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cs masters

does considering going back to school be an option for prorammers currently out of work?Would getting a cs masters help in the long run?I am thinking about it

sock
Friday, February 07, 2003

The current prevailing opinion is either that getting a masters will be a brilliant move that will profit you enormously in the long run or it will be a collossal waste of time that will not only make you unhirable but also unhappy.

I'm getting my masters because I think it will be fun. That's all that matters.

The opinions of the members of this board are so diverse that you should remember to take it all with a grain of salt and go with your own gut feeling on the matter.

Benji Smith
Friday, February 07, 2003

Who knows the long run? When I decided to read a CS degree, I thought it'd be good "in the long run." And yes, that was before the bubble bursted.

But if you really wanna go back to school, you might wanna read something different, like financial engineering. It's kinda related to CS so what you have learned is not completely wasted, but it also gives you a wider range of choices.

If a programmer can't get a job now, it's unlikely that he'll get one two years later, even with an extra MPhil on his resume.

S.C.
Friday, February 07, 2003

If you wish to go into teaching, a masters will be very valuable. Apparently here they require one.

Whether or not you wish to teach is entirely a different question, but...

Mike Swieton
Saturday, February 08, 2003

One of the big problems with a CS master full time is that you don't really have anything solid until the end of your studies.

Personally I'm studying part time for my master  and I'm still in work.

Here in the UK none of the larger organisation will consider a non graduate for a position.  Part time an undergraduate degree takes 7 years, but a masters only takes 3.  Its clear which one is preferable.  Besides, for an experienced professional the undergraduate level stuff is very boring.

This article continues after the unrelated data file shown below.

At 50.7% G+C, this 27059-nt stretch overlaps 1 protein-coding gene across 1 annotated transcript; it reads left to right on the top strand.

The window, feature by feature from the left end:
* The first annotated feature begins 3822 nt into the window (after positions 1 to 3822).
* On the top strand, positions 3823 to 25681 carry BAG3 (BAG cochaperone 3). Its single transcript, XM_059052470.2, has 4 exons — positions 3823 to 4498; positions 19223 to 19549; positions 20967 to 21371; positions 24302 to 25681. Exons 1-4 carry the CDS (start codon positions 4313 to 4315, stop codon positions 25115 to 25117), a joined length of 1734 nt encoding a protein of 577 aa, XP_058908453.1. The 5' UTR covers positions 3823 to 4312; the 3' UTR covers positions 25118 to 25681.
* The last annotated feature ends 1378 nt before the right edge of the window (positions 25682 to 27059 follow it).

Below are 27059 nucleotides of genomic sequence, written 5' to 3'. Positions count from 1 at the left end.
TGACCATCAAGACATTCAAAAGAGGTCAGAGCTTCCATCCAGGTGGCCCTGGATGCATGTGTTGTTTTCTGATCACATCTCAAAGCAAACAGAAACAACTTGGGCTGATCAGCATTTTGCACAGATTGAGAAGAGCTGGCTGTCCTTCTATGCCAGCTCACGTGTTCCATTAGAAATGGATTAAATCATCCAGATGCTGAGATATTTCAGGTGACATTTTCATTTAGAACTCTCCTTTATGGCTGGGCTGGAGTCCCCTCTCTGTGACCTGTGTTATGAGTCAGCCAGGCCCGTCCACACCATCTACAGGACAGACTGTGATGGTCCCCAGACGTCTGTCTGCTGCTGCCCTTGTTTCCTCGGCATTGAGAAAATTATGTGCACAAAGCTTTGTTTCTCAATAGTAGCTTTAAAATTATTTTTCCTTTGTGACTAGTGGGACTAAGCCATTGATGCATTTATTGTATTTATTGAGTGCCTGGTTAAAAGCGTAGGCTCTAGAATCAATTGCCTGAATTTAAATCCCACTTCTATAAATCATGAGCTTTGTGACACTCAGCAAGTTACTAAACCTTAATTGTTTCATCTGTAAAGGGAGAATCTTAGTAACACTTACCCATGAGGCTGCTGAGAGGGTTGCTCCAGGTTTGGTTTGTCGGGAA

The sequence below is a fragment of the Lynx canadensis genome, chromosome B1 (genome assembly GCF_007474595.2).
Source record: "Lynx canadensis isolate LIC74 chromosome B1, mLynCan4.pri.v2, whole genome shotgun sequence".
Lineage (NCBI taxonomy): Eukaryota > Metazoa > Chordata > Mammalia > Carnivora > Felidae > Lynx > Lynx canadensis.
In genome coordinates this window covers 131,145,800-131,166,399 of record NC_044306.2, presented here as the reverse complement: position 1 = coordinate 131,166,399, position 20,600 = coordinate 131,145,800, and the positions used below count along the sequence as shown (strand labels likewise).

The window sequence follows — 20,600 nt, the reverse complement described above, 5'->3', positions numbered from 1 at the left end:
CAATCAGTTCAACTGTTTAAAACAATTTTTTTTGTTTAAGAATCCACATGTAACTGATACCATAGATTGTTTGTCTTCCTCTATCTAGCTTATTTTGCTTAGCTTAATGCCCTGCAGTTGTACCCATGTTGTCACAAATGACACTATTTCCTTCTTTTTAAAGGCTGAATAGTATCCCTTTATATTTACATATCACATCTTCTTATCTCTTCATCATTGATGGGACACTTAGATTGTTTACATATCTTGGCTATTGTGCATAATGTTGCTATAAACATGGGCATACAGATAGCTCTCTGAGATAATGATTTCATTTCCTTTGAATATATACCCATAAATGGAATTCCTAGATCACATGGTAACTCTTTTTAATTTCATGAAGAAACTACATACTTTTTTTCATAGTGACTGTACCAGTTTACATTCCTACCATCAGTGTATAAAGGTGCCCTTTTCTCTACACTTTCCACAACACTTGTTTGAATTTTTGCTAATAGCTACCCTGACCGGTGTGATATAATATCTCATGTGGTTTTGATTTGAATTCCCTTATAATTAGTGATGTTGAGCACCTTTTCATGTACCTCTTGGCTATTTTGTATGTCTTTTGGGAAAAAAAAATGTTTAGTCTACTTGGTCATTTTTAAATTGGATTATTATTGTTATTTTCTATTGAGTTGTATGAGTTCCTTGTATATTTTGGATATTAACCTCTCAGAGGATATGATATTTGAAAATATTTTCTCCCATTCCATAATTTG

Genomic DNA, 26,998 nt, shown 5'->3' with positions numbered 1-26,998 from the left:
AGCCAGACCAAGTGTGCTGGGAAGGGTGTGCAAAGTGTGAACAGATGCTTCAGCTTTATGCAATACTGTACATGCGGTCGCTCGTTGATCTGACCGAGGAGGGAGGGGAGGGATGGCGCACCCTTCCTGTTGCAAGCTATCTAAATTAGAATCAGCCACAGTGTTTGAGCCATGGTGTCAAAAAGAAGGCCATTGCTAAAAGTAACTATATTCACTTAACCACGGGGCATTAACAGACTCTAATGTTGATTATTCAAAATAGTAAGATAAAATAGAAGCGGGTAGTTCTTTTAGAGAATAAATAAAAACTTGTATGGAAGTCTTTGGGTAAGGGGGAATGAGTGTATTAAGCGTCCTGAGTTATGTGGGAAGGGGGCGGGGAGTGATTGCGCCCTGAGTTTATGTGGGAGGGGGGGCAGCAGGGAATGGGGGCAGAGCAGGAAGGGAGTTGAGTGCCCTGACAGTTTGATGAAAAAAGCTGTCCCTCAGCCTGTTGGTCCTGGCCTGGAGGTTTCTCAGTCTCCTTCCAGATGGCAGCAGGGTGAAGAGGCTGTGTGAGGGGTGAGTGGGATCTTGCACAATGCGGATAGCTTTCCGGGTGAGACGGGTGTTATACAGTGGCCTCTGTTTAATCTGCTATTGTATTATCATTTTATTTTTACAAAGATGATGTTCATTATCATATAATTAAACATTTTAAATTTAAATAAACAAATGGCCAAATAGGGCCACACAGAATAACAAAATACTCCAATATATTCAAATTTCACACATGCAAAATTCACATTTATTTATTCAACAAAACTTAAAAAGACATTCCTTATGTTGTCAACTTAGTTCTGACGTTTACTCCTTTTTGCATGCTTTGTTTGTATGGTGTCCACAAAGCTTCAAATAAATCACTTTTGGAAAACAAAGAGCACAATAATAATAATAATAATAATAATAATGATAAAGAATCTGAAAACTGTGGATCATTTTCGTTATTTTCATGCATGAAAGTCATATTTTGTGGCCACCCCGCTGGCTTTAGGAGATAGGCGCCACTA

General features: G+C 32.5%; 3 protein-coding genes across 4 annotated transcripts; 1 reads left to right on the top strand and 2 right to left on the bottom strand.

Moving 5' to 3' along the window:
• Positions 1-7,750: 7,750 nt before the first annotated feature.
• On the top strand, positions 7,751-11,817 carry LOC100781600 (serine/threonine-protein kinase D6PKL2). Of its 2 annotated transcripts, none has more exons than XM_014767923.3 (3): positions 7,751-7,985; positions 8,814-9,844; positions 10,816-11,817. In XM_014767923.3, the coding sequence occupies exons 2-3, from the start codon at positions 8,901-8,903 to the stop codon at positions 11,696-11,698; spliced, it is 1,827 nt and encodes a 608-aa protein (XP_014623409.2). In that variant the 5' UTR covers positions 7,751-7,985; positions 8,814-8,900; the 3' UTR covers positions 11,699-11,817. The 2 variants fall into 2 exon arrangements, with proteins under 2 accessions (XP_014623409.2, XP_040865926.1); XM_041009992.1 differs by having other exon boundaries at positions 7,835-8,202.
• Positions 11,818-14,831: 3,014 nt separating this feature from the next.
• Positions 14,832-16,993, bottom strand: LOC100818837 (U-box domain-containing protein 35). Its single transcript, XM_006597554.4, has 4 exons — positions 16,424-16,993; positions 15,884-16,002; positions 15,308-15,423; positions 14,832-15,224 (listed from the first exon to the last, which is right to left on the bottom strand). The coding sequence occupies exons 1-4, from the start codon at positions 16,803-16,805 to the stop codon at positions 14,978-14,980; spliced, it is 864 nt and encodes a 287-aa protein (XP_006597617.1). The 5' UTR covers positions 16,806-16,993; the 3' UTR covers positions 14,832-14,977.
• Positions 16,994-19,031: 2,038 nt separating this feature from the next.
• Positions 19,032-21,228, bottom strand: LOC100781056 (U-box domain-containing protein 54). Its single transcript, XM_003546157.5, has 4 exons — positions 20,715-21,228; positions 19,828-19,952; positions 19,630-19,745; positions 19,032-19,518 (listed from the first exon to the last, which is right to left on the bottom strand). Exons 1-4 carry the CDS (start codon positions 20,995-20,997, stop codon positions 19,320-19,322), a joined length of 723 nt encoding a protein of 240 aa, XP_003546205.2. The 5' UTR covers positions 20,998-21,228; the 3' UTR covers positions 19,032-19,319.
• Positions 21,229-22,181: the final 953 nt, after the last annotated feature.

Some may say that if a hirer is going to make a hiring decision on something as unreliable as a degree, then your better of without them.  Personally I think that only a fool blocks themselves out of the market.

Ged Byrne
Saturday, February 08, 2003

http://discuss.fogcreek.com/joelonsoftware/default.asp?cmd=show&ixPost=10310

http://discuss.fogcreek.com/joelonsoftware/default.asp?cmd=show&ixPost=24232

http://discuss.fogcreek.com/joelonsoftware/default.asp?cmd=show&ixPost=18367

http://discuss.fogcreek.com/joelonsoftware/default.asp?cmd=show&ixPost=25681

http://discuss.fogcreek.com/joelonsoftware/default.asp?cmd=show&ixPost=7054

http://discuss.fogcreek.com/joelonsoftware/default.asp?cmd=show&ixPost=13286

shld keep u going for a while...

Prakash S
Saturday, February 08, 2003

If it ever came to needing a degree to get a job and I really wanted (or needed) that job then I'd have no qualms about inventing a degree! Noone ever checks adademic qualifications.. but even if they asked for a certificate it's not hard these days to create something impressive from a borrowed one!

Thing is, after 16 years in the business that degree counts for next to nothing in practical terms but the lack of it can still be held against you... I'd rather not work for a company that didn't understand this but if I really needed that job... well.. fair game I reckon

Gwyn
Saturday, February 08, 2003

Gwyn:

Not every firm is so lax at verifying education and references.

Fake a degree and if it comes out later your ass will be fired.  Fake a degree during the interview process and somebody might just call the cops.

It is called "fraud".

Mitch & Murray (from downtown)
Saturday, February 08, 2003

Strictly speaking, I'm not sure if it is fraud.

"Fake a degree and if it comes out later your ass will be fired"

I have to say I think this would depend. It got you through the door. If you've been doing good work ever since then they're unlikely to 'throw the baby out with the bathwater'.

And in the interview process? Not so sure they could call the cops! Anyway, a lot of people artificially inflate their experience, the salary they were last paid, their skills etc. This is no less 'fraudulent'.